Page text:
Lani Balzan is a proud Aboriginal woman from the Wiradjuri people of the three-river tribe, currently residing in Illawarra, NSW. An award winning Aboriginal artist, Lani's accolades include winning the 2016 NAIDOC poster competition and designing the St George Illawarra Dragons Indigenous Jerseys.
2019 marks the third consecutive year working with Lani on our NAIDOC range. Finding time between her studies, her art and being an all-round supermum, we sit down and discuss her painting 'Gari Yala' and what this year's NAIDOC theme 'Voice Treaty Truth' means to her.
Lani, we know you love to keep busy. From designing jerseys to painting murals, running workshops.. what other projects have you been working on?
Over many years I have been working with Aboriginal and non-Indigenous people sharing and connecting to culture through numerous volunteer and paid commissions including at schools, workshops, N.S.W Health, N.S.W Police, St Vincent hospital, SES N.S.W, UOW, AIME, learning labs, NAIDOC, Wollongong City council, Bundarra, Art therapy, retirement homes, aged care, local Elders, Wollongong SES, Wollongong Hospital, Family and Community Services, Wollongong Art Gallery, local community centres and many more.
That's an immense body of work! It's clear you are very passionate about what you do
Painting is more than a passion, it is part of my identity, it’s a means of showcasing and sharing our beautiful and amazing culture. As an Aboriginal Artist I believe it is important to help advocate for Indigenous Youth, providing them with the guidance of connection and culture, helping them form a basis of what steps to take to successfully achieve their goals.
I also take part in Sorry Day and work with the community during Reconciliation Week, holding and organising events for NAIDOC every year. During these events I have worked with many companies such as Cater Care, St George Illawarra Dragons and IBM to design artwork for their Reconciliation Action Plan (RAP).
On top of this, you've managed to squeeze in some study?
Currently I am studying a Bachelor of Social Work at the University of Wollongong as I have a passion for making a difference in people lives, and will use these qualifications to help the unfortunate Indigenous Youth of Australia.
When did you realise you wanted to be an artist?
I have always painted but never considered myself an artist. It wasn’t until I had my children that it became clear to me the importance of my art and sharing my culture.
So becoming a mum inspired you to pursue art full time?
My children are my biggest inspiration for my artwork and what I have achieved. The inspiration of the stories is my identity and the importance of sharing our culture. All my artworks have a story and each one has a unique and significant meaning behind it.
Tell us about your earliest memory of painting
My earliest memory of painting is when I was about 4 years old. I remember going to my grandmothers and she would always have paints and crafts for me to play with.
I have always painted but it was always just something that was a part of me. I remember being put into a talented art class in year 6 and my art teacher Mrs Edwards telling me that when I become famous one day that I need to dedicate my first artwork to her because she had to put up with my mess.
Let’s jump over to your NAIDOC painting 'Gari Yala (Speak the Truth)'. Can you tell us a bit about your painting, and the story behind it?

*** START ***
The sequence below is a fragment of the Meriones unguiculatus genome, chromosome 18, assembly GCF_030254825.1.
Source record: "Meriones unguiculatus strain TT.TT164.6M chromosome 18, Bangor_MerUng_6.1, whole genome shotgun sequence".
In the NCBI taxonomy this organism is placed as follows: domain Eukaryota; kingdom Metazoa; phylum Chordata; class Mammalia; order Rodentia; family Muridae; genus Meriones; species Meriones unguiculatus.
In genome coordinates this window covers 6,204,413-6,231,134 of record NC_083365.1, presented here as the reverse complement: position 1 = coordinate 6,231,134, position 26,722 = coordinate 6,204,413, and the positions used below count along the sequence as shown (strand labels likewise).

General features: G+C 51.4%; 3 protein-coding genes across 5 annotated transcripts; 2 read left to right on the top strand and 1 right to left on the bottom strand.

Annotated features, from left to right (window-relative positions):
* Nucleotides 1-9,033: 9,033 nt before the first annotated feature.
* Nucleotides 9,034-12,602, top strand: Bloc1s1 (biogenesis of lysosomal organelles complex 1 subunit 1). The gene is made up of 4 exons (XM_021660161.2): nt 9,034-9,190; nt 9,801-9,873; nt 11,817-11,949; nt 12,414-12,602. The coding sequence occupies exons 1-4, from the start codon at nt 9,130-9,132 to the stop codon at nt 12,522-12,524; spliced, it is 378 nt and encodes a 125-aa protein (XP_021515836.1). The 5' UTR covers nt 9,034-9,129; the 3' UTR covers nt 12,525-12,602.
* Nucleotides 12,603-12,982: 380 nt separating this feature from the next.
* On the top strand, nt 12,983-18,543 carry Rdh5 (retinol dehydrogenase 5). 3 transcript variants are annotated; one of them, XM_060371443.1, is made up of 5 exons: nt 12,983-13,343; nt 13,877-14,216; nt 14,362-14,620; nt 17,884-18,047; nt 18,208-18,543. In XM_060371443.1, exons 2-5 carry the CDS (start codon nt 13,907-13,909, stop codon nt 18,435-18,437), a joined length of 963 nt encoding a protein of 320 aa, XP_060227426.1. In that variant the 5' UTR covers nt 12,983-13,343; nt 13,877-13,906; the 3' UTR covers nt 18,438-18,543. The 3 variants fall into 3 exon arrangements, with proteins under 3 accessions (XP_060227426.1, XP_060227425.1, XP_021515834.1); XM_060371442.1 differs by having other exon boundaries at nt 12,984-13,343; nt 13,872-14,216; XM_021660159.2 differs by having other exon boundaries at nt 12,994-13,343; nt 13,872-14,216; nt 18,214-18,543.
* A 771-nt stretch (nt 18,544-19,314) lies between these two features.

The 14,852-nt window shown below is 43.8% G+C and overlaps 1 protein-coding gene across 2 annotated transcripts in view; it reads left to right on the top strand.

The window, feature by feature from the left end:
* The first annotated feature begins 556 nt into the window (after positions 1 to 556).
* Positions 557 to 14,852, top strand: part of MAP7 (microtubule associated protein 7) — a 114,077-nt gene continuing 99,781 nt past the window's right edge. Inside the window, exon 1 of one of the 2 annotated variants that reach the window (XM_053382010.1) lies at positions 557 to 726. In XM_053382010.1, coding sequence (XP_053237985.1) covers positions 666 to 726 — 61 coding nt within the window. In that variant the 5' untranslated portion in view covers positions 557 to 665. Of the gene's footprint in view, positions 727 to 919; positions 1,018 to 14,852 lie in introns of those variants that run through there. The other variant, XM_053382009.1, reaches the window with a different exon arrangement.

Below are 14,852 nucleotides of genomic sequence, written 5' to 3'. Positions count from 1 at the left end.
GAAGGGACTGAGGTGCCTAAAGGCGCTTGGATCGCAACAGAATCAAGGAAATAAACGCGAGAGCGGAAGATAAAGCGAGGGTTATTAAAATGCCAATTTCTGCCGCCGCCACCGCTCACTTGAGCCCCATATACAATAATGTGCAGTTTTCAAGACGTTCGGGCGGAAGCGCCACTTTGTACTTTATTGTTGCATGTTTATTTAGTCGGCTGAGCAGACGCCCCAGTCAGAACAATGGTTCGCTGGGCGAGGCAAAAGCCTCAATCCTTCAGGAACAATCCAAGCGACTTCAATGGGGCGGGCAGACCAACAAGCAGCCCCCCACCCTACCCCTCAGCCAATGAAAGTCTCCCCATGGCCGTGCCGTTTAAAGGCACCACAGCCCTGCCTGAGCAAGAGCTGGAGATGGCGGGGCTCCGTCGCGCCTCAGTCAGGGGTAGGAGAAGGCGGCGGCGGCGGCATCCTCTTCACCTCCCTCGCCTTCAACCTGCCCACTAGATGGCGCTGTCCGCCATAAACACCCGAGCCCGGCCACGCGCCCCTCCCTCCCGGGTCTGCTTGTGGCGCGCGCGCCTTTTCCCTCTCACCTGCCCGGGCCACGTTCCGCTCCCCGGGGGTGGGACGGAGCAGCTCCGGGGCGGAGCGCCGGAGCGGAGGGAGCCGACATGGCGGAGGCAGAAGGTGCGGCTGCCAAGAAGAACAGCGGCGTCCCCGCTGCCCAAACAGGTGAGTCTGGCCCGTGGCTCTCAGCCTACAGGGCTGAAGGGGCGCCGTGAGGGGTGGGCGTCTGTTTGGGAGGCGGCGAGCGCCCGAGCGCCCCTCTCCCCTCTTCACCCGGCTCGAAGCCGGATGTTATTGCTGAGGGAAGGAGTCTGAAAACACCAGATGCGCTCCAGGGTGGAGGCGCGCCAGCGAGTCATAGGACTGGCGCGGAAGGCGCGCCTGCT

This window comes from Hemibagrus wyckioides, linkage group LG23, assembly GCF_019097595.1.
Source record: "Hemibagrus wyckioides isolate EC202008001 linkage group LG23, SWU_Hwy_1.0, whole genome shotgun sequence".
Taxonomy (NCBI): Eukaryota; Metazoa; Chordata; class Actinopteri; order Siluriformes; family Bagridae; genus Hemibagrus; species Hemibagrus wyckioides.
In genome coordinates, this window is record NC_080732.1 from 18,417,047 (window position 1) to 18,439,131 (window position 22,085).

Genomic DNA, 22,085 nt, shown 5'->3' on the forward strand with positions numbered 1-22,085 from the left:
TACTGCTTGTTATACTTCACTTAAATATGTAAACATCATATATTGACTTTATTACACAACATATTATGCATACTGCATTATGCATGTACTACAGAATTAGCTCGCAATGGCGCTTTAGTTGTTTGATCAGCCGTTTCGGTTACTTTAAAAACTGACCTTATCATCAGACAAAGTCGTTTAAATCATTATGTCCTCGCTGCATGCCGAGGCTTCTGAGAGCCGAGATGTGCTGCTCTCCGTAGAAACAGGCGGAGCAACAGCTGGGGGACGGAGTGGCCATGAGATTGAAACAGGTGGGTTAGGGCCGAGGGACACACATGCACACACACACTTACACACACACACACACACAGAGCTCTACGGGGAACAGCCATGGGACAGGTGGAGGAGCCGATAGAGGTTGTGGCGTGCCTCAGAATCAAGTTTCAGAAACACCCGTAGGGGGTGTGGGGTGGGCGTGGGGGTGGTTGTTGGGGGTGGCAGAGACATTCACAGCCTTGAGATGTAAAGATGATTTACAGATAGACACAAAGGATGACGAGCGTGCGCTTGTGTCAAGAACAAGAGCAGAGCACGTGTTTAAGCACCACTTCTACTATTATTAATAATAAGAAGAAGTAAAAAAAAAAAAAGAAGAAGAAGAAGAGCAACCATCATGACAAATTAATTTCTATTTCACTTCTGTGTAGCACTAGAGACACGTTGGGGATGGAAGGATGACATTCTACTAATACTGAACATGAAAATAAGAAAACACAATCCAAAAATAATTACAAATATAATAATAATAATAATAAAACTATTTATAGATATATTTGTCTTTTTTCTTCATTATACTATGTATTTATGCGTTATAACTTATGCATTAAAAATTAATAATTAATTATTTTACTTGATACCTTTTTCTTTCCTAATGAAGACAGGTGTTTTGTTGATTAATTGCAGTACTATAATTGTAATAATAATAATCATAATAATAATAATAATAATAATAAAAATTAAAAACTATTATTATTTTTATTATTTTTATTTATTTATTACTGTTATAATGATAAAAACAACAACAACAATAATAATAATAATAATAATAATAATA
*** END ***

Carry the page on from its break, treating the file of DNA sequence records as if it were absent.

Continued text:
This painting represents a timeline of country; our motherland and the layers that represent it before colonisation, the change when colonisation happened, the present and the future.
The outside represents the beginning before colonisation where our culture remained untouched and our country remained sacred. Moving inwards to the next layer, this represents when colonisation happened and the alteration to the land and our people from this. The next layer represents the present, the fight we face for
change, the importance of a Treaty, and voices coming together. The middle represents the future; it is the change we so deeply desire, the acknowledgement that we deserve and truth of our people and our culture.
The importance of Treaty, of ‘Voices coming together’ is something we here often. Do you as an Indigenous person feel your voice is heard in modern Australia?
Our people have been on this land for more than 65,000 years. There needs to be an understanding of country and of our people who are the oldest continuing culture on this planet. This is the only way to move forward for our future of this country.
Remembering that we are a multi-cultural Aboriginal country in 2019, we come from all different walks of life and all different decent lines as do I. Aboriginal people of this land have not always had an untold or untrue history voiced. Our voices have not always been completely heard and this is continuing to happen. Without our voices, things cannot change for the future.
How do you think suppression of the truth has impacted Indigenous people? What do you think a Treaty would accomplish?
As a unified country we need to own our past and truth so we can move forward together. Having the truth told is an integral part of the healing process and paving the way towards reform. The true story of colonisation must be heard and acknowledged.
The future is to have our voices heard to have sovereignty, a Treaty to our land. To come together and to understand the importance of our culture. Our culture is not something just for Aboriginal people to be proud of, but for all Australians to embrace the culture and our land we all live on.
Thank you Lani for your time, for sharing your art and culture to all. Your extensive body of work and community involvement is a testament to how important culture is for you. We look forward to collaborating again in the near future.
Discover her NAIDOC range here